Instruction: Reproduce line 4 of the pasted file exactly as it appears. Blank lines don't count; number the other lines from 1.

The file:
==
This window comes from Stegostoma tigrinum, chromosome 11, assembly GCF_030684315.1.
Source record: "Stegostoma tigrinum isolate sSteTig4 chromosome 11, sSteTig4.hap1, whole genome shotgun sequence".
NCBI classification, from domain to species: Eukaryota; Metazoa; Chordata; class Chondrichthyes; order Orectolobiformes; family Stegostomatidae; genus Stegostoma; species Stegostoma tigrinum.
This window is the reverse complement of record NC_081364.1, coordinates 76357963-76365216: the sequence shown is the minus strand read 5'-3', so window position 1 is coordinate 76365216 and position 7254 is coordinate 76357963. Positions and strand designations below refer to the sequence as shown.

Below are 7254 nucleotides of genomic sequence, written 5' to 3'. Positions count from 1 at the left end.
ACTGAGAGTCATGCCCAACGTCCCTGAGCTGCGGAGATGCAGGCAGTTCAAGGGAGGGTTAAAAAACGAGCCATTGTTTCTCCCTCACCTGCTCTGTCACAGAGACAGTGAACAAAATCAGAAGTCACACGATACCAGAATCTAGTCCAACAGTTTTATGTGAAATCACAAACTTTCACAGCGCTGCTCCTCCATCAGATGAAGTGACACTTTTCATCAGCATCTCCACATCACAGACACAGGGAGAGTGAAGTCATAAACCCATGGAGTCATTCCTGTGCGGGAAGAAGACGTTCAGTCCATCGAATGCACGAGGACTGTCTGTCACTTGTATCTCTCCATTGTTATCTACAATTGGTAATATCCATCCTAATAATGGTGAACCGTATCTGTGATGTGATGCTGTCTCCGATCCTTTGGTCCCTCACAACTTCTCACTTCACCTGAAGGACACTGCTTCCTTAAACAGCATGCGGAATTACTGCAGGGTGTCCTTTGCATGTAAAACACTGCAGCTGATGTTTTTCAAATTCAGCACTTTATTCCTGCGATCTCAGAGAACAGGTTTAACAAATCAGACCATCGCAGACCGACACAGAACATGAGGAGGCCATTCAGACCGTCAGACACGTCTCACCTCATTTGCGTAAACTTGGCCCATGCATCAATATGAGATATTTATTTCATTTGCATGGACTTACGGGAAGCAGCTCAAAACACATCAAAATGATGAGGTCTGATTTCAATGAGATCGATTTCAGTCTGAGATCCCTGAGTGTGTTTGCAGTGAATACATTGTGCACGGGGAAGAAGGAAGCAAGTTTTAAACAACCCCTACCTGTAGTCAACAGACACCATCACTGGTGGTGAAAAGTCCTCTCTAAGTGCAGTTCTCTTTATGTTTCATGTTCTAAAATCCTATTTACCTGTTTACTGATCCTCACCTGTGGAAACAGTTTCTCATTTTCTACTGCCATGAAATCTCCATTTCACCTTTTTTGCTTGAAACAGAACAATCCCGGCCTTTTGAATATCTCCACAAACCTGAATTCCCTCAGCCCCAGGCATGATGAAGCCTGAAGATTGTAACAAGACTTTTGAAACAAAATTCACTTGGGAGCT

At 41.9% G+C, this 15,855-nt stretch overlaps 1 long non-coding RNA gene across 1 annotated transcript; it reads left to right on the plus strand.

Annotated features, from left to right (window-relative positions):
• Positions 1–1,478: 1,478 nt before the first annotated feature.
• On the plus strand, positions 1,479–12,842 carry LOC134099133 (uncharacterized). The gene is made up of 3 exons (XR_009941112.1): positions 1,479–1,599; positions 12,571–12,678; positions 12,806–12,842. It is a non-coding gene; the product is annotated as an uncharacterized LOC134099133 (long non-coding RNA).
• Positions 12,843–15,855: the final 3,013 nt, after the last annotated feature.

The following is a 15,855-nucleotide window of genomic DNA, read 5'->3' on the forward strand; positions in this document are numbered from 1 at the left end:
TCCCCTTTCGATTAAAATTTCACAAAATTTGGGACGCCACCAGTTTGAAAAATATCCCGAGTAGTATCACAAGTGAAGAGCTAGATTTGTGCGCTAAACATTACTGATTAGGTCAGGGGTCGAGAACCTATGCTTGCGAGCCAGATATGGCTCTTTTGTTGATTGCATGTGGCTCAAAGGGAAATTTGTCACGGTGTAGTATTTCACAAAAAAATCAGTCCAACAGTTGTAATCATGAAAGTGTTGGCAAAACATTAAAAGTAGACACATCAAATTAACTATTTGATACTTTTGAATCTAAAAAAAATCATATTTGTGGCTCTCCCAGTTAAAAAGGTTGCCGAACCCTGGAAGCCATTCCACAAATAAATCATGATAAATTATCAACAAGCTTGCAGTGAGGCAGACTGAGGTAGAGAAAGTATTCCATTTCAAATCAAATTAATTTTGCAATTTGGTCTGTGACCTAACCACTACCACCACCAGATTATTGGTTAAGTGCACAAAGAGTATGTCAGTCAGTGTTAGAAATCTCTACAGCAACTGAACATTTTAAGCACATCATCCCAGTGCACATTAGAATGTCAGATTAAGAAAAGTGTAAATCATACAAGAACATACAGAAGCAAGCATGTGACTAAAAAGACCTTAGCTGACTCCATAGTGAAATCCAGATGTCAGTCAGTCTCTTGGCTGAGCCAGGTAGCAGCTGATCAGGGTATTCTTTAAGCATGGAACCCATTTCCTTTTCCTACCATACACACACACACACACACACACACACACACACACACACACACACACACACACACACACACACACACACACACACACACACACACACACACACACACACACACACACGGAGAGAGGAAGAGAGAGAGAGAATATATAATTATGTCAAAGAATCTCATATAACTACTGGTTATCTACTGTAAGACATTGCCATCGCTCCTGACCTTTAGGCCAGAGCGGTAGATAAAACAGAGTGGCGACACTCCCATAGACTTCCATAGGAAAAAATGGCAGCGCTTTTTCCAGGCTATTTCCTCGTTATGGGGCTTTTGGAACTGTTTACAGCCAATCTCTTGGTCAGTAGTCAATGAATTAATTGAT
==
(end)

This window is the reverse complement of record NC_081364.1, coordinates 76357963-76365216: the sequence shown is the minus strand read 5'-3', so window position 1 is coordinate 76365216 and position 7254 is coordinate 76357963. Positions and strand designations below refer to the sequence as shown.